Simon Pegg has said Star Wars fans are 'the most kind of toxic' of all the fanbases right now.
If there's anyone who knows what they're talking about on this it's Simon Pegg, who like many fans who had grown up on the movie magic of the original trilogy found much to dislike about the prequels.
Back in the days when the Star Wars prequels were hitting cinemas, Pegg was one of their most vocal and high profile critics.
He channelled his dislike for the prequels into his TV series Spaced, with plenty of jokes in the show aimed squarely at his disappointment with The Phantom Menace.
Pegg has since said he felt 'ashamed' that he contributed to the backlash against Jar-Jar Binks actor Ahmed Best, who had considered ending his own life due to all of the abuse he was getting.
Speaking on Sirius XM's Jim and Sam radio show, the actor admitted he used to be a toxic fan and thought that the Star Wars fandom was the most toxic one out there.
He said: "To be honest - and as someone who kind of was, you know, kicked off about the prequels when they came out, the 'Star Wars' fanbase really seems to be the most kind of toxic at the moment."
Sadly it's not hard to see why, as the sequel trilogy which Pegg played a small role in attracted its own backlash from toxic fans with huge amounts of hatred targeted at the actors for having the temerity to do their jobs.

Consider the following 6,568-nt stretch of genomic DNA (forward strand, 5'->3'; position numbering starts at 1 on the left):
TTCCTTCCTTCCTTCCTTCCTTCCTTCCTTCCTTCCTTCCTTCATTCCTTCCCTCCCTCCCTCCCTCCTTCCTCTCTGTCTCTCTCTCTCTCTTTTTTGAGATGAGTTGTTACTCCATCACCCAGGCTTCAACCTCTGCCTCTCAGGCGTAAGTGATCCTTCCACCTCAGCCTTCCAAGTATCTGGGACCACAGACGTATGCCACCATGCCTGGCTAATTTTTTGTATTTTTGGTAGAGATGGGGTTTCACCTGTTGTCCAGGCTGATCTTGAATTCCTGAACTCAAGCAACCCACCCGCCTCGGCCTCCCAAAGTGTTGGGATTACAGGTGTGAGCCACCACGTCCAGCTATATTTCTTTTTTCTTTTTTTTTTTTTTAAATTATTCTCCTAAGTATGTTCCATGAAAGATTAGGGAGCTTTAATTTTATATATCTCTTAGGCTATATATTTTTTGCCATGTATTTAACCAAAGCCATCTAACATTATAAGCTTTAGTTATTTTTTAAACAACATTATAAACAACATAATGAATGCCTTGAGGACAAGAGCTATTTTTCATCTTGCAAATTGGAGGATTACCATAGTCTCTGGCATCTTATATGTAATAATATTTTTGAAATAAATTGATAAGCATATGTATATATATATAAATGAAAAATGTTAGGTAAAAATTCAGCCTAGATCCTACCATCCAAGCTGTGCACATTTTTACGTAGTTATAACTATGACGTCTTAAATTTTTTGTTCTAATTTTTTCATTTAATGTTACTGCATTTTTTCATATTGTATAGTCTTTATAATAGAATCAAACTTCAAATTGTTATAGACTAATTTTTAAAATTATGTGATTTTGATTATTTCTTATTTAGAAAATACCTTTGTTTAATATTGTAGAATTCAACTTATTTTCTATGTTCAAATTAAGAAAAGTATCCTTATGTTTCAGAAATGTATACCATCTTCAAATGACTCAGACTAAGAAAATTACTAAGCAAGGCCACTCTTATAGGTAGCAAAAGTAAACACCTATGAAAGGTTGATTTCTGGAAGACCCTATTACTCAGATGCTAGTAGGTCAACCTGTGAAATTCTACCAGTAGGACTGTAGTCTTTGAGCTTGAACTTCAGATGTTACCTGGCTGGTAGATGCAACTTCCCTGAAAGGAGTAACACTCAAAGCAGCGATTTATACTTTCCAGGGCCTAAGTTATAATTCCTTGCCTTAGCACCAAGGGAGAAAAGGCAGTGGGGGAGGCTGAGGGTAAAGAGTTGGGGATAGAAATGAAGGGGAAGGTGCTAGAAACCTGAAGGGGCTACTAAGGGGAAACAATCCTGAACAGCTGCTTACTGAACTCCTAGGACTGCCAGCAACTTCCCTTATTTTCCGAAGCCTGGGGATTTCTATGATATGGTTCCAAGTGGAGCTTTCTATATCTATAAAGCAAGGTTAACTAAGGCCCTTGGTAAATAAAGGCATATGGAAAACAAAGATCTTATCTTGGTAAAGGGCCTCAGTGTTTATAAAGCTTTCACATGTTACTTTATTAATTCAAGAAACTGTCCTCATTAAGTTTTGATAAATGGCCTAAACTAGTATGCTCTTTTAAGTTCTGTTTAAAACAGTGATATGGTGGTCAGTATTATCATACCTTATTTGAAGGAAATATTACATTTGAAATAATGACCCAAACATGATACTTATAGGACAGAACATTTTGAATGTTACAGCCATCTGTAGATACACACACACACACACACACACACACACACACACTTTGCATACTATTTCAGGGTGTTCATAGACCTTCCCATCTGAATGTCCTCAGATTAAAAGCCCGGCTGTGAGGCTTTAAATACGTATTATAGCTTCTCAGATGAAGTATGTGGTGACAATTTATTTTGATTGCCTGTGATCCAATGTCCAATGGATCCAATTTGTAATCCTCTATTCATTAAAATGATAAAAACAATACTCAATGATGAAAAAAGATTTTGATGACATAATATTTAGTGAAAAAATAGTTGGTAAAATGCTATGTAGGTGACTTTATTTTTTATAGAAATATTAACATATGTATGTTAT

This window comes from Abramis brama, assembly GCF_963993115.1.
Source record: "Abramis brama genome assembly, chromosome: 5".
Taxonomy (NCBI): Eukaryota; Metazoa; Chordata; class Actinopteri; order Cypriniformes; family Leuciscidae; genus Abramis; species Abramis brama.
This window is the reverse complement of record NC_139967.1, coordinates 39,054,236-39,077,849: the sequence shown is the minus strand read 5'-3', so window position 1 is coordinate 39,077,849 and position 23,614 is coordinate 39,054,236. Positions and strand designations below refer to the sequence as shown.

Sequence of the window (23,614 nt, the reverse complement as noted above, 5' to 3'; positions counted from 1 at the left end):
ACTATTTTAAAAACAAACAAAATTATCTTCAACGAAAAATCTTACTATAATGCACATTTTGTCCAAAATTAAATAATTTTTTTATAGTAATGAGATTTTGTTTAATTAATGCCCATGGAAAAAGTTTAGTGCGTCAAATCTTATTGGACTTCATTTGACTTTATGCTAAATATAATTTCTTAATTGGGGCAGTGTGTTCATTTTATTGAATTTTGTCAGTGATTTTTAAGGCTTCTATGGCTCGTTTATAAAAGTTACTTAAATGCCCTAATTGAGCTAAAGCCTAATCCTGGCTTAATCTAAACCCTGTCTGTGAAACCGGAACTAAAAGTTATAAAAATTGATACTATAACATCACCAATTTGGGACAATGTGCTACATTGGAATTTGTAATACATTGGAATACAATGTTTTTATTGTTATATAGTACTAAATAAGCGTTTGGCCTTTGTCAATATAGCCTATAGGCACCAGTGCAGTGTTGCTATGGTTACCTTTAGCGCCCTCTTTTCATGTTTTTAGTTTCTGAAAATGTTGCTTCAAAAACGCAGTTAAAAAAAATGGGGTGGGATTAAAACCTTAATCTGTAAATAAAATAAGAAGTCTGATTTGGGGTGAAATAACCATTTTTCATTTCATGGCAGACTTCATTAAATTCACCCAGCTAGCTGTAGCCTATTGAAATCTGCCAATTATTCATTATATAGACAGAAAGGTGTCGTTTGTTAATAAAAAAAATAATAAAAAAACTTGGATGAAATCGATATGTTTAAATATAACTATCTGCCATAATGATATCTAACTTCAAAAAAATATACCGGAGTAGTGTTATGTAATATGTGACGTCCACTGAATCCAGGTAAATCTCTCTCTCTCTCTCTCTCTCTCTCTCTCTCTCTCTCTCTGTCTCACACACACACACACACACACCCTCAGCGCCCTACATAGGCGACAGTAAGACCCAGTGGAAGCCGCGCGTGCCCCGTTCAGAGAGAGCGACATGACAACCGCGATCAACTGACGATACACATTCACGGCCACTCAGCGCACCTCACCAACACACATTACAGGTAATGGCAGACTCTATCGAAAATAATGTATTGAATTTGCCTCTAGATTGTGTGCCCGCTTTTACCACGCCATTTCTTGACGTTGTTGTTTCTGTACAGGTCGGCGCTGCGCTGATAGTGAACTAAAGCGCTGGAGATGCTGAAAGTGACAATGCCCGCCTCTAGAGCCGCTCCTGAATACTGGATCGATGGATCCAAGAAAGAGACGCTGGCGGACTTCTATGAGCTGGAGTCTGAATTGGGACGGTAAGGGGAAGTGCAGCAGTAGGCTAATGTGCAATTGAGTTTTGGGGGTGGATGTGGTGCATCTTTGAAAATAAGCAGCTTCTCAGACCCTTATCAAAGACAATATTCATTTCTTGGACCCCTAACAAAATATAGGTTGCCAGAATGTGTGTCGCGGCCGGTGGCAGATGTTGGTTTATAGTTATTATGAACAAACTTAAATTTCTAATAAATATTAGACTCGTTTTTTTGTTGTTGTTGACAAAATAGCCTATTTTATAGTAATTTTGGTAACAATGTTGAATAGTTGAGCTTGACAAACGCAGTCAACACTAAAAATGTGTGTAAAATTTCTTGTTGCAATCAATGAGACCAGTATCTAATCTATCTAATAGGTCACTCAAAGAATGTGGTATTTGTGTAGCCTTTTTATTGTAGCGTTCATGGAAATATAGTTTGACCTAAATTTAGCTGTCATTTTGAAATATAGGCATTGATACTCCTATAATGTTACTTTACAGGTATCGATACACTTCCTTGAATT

Kelly Marie-Tran quit social media to avoid the bullying from toxic fans for daring to play her part of Rose Tico in the Star Wars universe, while John Boyega explained that he'd been on the receiving end of racist abuse for his role as Finn in the films.
The toxic fandom doesn't look to be going away anytime soon either, as during the release of the recent Obi-Wan Kenobi series on Disney+ actor Moses Ingram revealed she was receiving a torrent of racist abuse from Star Wars fans.
Kenobi star Ewan McGregor addressed the the fans flinging racist abuse at Ingram, telling the abusers they were 'no Star Wars fan in my mind'.
Pegg did give an example of a fandom that Star Wars fans could do with emulating, with the actor suggesting they should strive to be more like the 'very inclusive' Star Trek fandom.
He plays Scotty in the rebooted series of Star Trek movies and suggested that their being 'woke from the beginning' has meant less toxic backlash to women and people of colour receiving major roles in the franchise.
At this point, anything that will help rehabilitate the most toxic elements of the Star Wars fandom is worth trying.
If you have been affected by any of the issues in this article and wish to speak to someone in confidence, contact Stop Hate UK by visiting their website www.stophateuk.org
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